BISMARCK, N.D. _ Despite the U.S. Army Corps of Engineers’ forecast that the risk of flooding along the upper Missouri River Basin is minimal this spring, some groups want stepped up releases through Garrison Dam to begin as soon as possible.
The corps hosted a public meeting in Bismarck on Wednesday night on plans for reservoir management in 2014, one of five such meetings conducted along river cities from Missouri to Montana.
Col. Bill Leady, deputy commander for the corps’ northwest division, said he believes there is enough storage in the system to handle runoff this spring.
The corps’ April 1 runoff forecast was for 32 million acre-feet of water to enter the system through July.
He said average runoff is about 26 million acre-feet. An acre-foot of water is roughly the size of a football field covered with a foot of water.
Still, the North Dakota State Water Commission and other groups urged the corps to crank up releases sooner rather than later to avoid a repeat of 2011 flooding.
According to the corps, current reservoir levels are well below 2011 levels; Fort Peck is 14.5 feet lower, Lake Sakakawea is 5.2 feet lower and Lake Oahe 10.4 feet lower.
Bruce Engelhardt of the State Water Commission’s water development division, said conditions in the upper basin have been “more volatile” in recent decade.
Engelhardt said releases can be increased while still maintaining balance on the upper three reservoirs — Fort Peck, Lake Sakakawea and Lake Oahe — which contain about 90 percent of the water storage for the basin.
“Constant vigilance must be maintained,” he said, to avoid flooding like in 2011.
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Mountain snowpack above Fort Peck is 133 percent of normal and 139 percent of normal between Fort Peck and Garrison.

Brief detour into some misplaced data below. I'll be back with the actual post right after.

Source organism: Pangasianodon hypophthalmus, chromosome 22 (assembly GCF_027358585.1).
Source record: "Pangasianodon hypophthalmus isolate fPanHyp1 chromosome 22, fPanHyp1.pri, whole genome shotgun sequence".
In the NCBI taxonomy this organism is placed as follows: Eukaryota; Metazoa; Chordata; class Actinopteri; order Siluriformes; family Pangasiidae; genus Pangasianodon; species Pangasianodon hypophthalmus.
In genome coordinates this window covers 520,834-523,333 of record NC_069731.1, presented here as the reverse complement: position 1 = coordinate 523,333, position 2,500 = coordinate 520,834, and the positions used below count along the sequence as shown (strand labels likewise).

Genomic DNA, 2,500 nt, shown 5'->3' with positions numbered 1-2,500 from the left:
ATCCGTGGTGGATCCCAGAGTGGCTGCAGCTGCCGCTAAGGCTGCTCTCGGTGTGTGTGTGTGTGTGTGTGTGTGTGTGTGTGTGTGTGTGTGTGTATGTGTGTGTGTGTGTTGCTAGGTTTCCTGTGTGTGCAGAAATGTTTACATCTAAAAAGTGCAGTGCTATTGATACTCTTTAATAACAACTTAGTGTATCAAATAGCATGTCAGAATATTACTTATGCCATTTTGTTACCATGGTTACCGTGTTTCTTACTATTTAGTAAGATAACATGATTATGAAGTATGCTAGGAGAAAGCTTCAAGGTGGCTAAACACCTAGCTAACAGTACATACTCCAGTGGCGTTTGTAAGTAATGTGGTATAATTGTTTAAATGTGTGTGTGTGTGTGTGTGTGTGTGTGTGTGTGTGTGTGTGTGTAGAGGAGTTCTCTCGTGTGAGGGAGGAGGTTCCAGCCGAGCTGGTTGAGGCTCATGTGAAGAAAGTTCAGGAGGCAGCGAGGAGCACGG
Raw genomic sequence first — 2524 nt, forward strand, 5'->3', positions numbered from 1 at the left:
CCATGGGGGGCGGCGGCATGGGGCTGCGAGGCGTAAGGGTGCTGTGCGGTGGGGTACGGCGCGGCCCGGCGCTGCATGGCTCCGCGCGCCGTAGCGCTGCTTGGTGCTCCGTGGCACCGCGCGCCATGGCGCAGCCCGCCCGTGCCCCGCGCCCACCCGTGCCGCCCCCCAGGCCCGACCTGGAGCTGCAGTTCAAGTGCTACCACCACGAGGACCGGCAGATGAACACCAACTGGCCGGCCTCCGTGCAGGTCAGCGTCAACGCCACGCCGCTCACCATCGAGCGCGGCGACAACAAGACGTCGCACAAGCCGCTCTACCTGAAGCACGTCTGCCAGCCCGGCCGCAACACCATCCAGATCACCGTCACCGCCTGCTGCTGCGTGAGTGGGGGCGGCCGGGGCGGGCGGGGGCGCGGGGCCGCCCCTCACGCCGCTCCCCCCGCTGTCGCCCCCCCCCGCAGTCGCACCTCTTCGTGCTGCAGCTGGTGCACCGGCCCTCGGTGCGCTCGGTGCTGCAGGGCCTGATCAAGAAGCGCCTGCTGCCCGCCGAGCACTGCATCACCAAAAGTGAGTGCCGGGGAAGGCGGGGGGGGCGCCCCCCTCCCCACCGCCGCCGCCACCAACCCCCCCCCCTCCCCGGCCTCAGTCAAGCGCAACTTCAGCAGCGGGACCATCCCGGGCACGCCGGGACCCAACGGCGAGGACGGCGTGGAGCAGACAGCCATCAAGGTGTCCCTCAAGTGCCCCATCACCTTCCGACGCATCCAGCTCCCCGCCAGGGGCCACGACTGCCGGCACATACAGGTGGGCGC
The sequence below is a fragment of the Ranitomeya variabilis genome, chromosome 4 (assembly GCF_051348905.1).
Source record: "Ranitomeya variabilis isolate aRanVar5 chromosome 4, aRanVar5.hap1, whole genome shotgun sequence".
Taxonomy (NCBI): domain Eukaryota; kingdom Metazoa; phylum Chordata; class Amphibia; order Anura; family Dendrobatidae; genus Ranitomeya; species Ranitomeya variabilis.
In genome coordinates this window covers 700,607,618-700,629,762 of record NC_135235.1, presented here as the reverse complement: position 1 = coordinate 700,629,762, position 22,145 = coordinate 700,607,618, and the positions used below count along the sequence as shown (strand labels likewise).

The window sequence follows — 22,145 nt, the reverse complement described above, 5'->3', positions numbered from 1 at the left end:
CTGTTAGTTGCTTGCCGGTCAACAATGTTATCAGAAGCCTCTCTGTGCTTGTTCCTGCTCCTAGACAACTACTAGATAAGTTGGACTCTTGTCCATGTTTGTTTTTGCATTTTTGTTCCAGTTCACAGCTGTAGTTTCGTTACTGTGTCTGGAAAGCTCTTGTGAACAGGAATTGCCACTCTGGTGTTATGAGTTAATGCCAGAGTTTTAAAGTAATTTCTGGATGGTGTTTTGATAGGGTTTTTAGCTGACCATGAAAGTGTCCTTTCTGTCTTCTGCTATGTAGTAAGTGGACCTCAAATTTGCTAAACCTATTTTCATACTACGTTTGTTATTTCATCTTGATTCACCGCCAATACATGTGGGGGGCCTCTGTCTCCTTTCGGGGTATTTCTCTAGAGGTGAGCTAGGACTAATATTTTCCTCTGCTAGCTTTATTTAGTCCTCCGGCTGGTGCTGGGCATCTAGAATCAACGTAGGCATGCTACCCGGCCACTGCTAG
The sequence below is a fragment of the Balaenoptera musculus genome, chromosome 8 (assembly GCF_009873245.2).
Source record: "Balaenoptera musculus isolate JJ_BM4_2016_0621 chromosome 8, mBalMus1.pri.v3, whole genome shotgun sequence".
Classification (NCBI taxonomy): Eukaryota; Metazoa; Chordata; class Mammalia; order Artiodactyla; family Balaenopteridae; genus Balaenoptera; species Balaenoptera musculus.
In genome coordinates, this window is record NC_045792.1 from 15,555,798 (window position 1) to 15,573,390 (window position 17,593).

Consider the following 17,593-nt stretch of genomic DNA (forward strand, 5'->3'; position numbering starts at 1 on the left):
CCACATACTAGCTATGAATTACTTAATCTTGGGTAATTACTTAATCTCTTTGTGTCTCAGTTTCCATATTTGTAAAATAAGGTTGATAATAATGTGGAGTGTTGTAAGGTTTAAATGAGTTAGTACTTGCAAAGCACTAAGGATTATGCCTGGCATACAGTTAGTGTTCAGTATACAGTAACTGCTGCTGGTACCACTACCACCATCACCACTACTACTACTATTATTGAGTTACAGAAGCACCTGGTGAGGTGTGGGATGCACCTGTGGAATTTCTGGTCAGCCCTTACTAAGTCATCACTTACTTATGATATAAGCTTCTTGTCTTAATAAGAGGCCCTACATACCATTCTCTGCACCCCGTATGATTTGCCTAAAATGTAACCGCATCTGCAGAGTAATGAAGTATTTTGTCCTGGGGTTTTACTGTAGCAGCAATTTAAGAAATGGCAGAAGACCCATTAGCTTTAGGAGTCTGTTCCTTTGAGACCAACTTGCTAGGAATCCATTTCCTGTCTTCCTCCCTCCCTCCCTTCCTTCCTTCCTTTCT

Jody Farhat, water management chief for the corps, said plans are to step up releases through Garrison Dam from the current 18,000 cubic feet per second to 24,000 cfs by April 15 and 25,000 cfs by the end of the month.
Farhat said May average releases should be around 27,000 cfs and 30,000 cfs for June.
She said that would mean a 2-3 foot increase in the level of the Missouri River through Bismarck and Mandan.
Wade Bachmeier of the Morton Count Water Resource Board, said increased releases should begin sooner to avoid any concerns. “Why wouldn’t we exercise some prudence?” he asked.
Farhat said based on the corps’ models, Lake Sakakawea will rise to an elevation of 1,839 feet under its lower model, 1,847.9 feet under its basic model and to 1,852 feet under its upper model.
Sakakawea is now at an elevation of about 1,836 feet.
Lake Oahe, was is at a current elevation of 1,605 feet and could rise 10 feet under the high model.
Allen Schlag, hydrologist for the National Weather Service in Bismarck, said although the snow is gone from the Plains, the Yellowstone River near Williston likely will see some flooding from mountain snowpack runoff.